Very often, during our Media Training courses, at some point, we will have a discussion about the phrase “off the record”. It often starts during the role-play press interviews when our media trainer/journalists put course participants through a realistic but entirely confidential role-play press interview. Since all of our trainers are working journalists, they know the questions that journalists will ask, so they will start with general questions about what is going on, why the organisation is doing something or what their reaction might be to a particular situation. Depending on the answers they get, they will then push a bit further on these general questions or move on to something more specific. As we point out in our Media Training workshops, there is an opportunity here for the interviewee to take control of the interview and move it to an area that suits them. If this is also newsworthy, the journalist will be quite happy to follow and be guided by the interviewee, who is, after all, the expert
During these practice press interviews, we often ask one or more participants a question “off the record”. During the discussion afterwards, when we give the participants an idea of the story we would have written, plus some practical tips and advice they can take forward for the next interview, we’ll discuss what exactly “off the record” means. What is interesting is that very often, the media trainer and the representatives from the organisation’s media relations team and perhaps the PR company will all have different ideas of what this term means and, very importantly, how any information given out on this basis will be used – or not used – by the journalist.
What does “off-the-record” mean?
Essentially, for most journalists, information that they receive “off the record” from a source, be that a press officer, a public relations professional, the spokesperson for a company, or indeed anybody who represents that organisation, can be used, but will not be attributed to the person who provided it. In our Media Training courses for lawyers, for instance, given their desire to be precise and define terms, we sometimes drill down further. How exactly will information given off the record be used as a question, they will ask. The answer is that sometimes it might just be stated as fact in the article or by the reporter doing a broadcast interview.
On other occasions, the journalist might use the exact quote or precise words in the off-the-record comment, but again, without attributing it to anyone in particular, they might use a phrase such as “One source told me that…” The Financial Times, you will notice, uses the phrase “People close to the deal said that…” If you read a print article about politics or see a political correspondent on television using the phrase “One cabinet minister told me that…” or “XYZ said one MP to me”, this information is given off the record, and most respectable journalists will check with the person providing that information whether they can actually quote it and use these terms to describe where it came from.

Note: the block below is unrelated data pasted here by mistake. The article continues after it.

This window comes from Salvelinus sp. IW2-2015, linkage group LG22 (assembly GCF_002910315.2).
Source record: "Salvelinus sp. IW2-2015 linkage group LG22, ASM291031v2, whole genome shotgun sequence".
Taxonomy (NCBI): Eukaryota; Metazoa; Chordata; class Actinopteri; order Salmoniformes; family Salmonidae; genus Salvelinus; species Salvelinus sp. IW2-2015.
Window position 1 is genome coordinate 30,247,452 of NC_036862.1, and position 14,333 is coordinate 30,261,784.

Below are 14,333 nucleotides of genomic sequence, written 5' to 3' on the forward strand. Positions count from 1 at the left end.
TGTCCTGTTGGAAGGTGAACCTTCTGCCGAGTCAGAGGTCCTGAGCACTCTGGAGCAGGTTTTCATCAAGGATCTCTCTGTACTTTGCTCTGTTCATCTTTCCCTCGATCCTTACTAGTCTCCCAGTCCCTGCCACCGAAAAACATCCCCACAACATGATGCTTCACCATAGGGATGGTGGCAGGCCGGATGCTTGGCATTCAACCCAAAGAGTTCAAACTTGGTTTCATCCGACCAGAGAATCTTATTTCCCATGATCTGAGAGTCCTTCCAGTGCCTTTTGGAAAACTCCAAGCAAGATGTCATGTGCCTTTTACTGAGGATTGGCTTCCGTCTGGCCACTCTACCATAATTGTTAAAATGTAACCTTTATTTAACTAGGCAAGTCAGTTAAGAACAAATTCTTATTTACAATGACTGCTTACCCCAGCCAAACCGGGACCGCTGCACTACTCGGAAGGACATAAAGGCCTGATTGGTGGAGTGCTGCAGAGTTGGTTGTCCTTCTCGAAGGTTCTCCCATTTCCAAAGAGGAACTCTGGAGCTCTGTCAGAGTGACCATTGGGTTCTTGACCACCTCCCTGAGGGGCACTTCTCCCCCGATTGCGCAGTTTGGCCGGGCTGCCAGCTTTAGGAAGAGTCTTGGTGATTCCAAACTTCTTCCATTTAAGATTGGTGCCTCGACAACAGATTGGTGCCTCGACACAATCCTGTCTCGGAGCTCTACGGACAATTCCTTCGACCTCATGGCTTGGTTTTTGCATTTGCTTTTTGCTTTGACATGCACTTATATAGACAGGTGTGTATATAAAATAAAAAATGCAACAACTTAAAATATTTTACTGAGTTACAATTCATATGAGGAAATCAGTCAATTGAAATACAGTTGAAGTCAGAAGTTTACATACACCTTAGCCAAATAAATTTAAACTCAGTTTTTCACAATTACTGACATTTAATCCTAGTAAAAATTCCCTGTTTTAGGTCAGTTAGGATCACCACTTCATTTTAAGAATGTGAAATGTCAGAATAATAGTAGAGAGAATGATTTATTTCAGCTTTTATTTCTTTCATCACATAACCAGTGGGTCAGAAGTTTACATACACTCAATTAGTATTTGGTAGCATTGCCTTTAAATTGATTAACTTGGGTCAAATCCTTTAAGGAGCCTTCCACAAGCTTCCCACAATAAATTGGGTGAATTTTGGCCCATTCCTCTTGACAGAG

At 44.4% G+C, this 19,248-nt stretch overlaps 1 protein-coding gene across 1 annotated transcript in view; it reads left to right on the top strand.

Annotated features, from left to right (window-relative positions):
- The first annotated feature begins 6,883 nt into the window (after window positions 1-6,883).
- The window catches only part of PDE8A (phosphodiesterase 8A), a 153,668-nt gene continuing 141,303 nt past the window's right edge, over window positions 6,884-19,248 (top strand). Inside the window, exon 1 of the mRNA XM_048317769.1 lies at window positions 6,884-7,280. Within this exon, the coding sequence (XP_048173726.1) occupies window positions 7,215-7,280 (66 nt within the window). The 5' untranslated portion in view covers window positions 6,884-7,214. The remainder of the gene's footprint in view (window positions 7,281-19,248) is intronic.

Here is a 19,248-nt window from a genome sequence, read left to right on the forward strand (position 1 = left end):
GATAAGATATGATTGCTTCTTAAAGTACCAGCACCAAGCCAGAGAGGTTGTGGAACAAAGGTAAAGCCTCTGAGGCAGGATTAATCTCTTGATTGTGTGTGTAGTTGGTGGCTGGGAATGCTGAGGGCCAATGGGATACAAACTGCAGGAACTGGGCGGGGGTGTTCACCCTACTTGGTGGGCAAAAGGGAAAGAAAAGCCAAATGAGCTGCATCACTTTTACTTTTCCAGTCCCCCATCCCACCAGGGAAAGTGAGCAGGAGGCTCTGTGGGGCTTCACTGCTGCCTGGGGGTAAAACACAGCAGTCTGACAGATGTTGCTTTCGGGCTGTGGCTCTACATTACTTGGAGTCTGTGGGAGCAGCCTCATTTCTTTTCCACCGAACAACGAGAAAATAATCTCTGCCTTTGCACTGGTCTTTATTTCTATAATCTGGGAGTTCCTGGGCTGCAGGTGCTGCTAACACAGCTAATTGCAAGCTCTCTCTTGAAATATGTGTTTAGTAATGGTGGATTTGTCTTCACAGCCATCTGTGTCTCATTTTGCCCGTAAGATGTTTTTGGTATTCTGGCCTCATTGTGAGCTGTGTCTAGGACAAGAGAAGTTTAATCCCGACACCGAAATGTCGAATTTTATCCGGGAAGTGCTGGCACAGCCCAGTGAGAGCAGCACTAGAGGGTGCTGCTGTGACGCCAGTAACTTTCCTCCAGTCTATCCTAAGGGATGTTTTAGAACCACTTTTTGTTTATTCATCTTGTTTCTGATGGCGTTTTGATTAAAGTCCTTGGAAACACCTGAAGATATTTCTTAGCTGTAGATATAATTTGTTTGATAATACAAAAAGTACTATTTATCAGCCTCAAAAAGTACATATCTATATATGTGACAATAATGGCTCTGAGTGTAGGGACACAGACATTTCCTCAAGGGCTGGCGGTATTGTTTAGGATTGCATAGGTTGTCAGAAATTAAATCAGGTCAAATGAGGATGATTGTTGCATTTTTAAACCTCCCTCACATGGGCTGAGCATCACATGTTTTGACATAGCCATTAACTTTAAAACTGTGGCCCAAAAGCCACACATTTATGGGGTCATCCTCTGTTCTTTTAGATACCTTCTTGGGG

Deep background – what does it mean?
This term tends to be used by US-based journalists, but in fact, it’s a practice adopted by the media in the UK and across Europe. It essentially means that the information given can’t be quoted word for word in an article or used directly in a way that could identify where it came from, but it is intended to increase the channel’s understanding of the issue and help them to report more accurately, putting the facts into context.
In our media training seminars, we make the point that off-the-record briefings can be useful. They are a way of getting information out into the public arena in a discreet, arm’s-length manner. One PR work we work with explained that she gave some off-the-record briefing to some journalists to explain why her company had not gone through with a merger which had been widely publicised. The company didn’t want to make an official comment, but they did want the media and, ultimately, the markets to understand the rationale behind pulling out of this deal.
However, the risk in other situations is that, as one of our media trainers/journalists points out, “If the story’s big enough, you’ll burn your contact.” In other words, if a journalist receives some information on background or off the record and their editor says “We want to put a name to this,” the journalist will make a quick ruthless judgement – who do they need to keep on their side – the contact, or the editor who will be giving them more work and decide on the direction of their career? I’m sure you can guess.
The other danger of organisations using a lot of off-the-record briefings is the effect it can have on employees’ morale and its image among other parties, such as clients, suppliers and partners. An organisation where people regularly brief the media in this way can look like one that is unhappy and lacks direction and cohesion.
Should you speak “off-the-record” to a journalist?
This is one question that we often discuss in our Media Training courses. The short answer given that speaking to the media is very much an art rather than a science is that it depends. If you are a senior manager or a member of the comms team and you have the blessing of the organisation, and you trust the journalist (no, really!) to treat this off-the-record comment with respect, then, yes, go ahead. As we say above, it does have its uses. Otherwise, we advise participants in our Media Training courses to adopt a safety-first approach and just assume everything they might say to a journalist can be published and attributed to them. You have been warned!
If you’d like more insight and advice on how to handle the media and make the most of media interviews, then please do get in touch.